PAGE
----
We visited Pi Acres a couple of times this week, the second time to finally move the horsebox lorry to its new home. Now work will finally begin on converting it.
We have called her ‘Fern’ which will make far more sense when I have repainted her green, and then painted on ferns and silver birch trees. But there’s along way to go before I can start on that as Stuart and Lorie from Winkleigh will be working alongside Paul to start the conversion and help get it ready for us to have some adventures in her next summer. We might even go on a British touring adventure in her before we sell her and plough the profits into conservation projects at Pi Acres.
The drawings are just preliminary but it gives an idea of how we want it laid out. As we will be looking for second hand, recycled and scrapped materials to fit it out, the drawings will have to be redone according to what we can find. We will have to buy the insulation for the first fix and in a bid have as low an impact on the environment as possible, we plan to buy insulation made from recycled bottles.
While I wondered round Pi Acres this week, I was struck by how bare it looks now, and also how messy it looks after a summer of projects and camp fires with no lush foliage to hide it anymore. But it’s still exquisitely beautiful, and although I say it every time, I wish I could get there more often. The colours even on a drizzly day were exquisite and the water level has risen considerably, making the water busy and exciting.
I wonder if it will flood this winter? The work we did this summer to direct the water coming down the hill through a colvert pipe and to the stream seems to be working, and what with the bank we built, it looks like the route in is no longer a bog like it was last year.
The underpinning work the rivers authority and the council did on the bridge and stream bed is helping the flow of the water nicely, and has literally bedded in. Nature is softening the edges and helping disguise the work that has been done. They left me some sandbags that I plan to open up and spread over the newly created bank opposite the stream. I realise of course if it floods it will just get washed away, but until then, there will be a small beach for us to marvel over.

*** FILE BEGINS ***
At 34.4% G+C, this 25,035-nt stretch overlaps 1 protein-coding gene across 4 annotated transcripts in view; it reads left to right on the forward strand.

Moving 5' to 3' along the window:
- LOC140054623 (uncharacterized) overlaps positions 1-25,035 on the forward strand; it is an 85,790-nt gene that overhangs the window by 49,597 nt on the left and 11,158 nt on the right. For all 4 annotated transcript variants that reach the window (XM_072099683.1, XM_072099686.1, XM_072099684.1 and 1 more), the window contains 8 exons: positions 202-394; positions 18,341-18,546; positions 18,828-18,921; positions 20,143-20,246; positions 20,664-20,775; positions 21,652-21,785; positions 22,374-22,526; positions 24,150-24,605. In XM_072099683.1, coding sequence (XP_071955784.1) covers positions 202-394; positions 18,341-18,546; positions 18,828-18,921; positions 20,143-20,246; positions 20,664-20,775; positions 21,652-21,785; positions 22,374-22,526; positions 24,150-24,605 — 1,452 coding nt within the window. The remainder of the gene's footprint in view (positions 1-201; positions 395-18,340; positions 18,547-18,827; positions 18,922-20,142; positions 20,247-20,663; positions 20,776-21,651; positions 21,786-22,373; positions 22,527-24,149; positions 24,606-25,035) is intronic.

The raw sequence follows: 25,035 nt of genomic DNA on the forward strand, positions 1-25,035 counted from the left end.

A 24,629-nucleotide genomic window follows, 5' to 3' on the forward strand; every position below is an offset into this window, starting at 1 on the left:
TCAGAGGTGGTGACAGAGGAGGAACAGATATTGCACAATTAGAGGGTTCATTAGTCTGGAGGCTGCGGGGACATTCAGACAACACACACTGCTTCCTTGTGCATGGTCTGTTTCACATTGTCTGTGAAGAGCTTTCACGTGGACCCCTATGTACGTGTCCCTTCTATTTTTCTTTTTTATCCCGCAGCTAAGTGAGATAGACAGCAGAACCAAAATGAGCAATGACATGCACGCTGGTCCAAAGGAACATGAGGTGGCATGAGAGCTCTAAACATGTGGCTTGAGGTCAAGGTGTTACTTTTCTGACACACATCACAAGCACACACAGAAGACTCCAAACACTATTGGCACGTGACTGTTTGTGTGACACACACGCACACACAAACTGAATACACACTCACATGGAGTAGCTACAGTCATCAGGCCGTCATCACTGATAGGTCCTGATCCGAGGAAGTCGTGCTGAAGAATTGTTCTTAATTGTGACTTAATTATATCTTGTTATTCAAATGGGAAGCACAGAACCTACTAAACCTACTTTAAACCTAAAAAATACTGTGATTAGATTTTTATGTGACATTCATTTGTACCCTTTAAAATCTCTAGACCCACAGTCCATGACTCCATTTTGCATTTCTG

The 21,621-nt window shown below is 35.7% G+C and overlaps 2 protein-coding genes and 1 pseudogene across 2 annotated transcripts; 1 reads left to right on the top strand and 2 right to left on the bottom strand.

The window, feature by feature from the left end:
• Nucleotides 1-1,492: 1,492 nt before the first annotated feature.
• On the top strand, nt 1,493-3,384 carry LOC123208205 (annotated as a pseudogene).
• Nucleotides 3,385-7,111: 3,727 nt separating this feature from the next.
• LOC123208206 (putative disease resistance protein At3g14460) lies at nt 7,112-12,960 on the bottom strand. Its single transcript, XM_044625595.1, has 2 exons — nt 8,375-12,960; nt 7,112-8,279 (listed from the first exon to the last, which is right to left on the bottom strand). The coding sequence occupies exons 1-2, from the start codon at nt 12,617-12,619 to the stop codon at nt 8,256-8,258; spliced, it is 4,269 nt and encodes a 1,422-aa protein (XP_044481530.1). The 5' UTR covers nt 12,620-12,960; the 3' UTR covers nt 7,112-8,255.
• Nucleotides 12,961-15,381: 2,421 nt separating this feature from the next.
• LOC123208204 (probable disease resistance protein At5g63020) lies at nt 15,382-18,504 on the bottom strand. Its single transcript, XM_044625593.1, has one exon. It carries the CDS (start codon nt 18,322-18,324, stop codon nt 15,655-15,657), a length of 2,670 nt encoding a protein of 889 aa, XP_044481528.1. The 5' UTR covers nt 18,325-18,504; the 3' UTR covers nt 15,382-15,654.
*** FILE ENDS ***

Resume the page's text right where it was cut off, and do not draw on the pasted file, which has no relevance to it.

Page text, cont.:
There’s much to do and I’m keen to get back as soon as I can and tidy it all up, but we have started to do Airbnb from our apartment in Exeter to raise funds and it’s suddenly become an endless cycle of checking in new guests, checking them out, laundry, cooking and cleaning. We’ve had a guest the past two weeks who has been enjoying full board with us, so I have been home every night cooking up delicious vegan feasts. We may have converted her to veganism as she’s loved it so much, so I’m delighted my cooking has been enjoyed so well. Last night’s guests in the smaller of the two rooms we are letting had seconds and thirds they loved my curry and home made bhajis so much.
It’s made me feel very good to share food with grateful people. In fact, I would liken having Airbnb guests to having children at home again, except so far no-one has answered back, raided the fridge and drunk all my mango juice, refused to tidy their room or forgotten how to say thank you. I actually feel appreciated! We’ve had five reviews so far – all five star, so that’s a good start I feel. We have worked out that the money we raise doing Airbnb should pay for the conversion on Fern, and after that we plan to rent out our flat in Exeter and move nearer Pi Acres. It might be nice to stay in Fern on the land when it’s warmer and get lots of conservation work done, but I’m far too much of a princess to do more than two nights in a row before I start longing for a luxury soak in my bathtub. We’ve been avidly looking for somewhere to rent nearby, and I even found a couple of places we liked, but they were too far away, so I think we will stick it out with Airbnb until the Spring, and then hopefully by then a cute cottage somewhere nearby will turn up. Step-heavy upstairs is still making my life a misery, but now that all legal battles are behind me, I feel better equipped to deal with her clomping. Perhaps my EMDR treatment is working too; I feel calmer and less jumpy these days. I even managed to get through what must be over ten days of fireworks constantly going off in the city every night. Even the pooch has been less perturbed than usual – is that my calmness or just her getting used to it I wonder?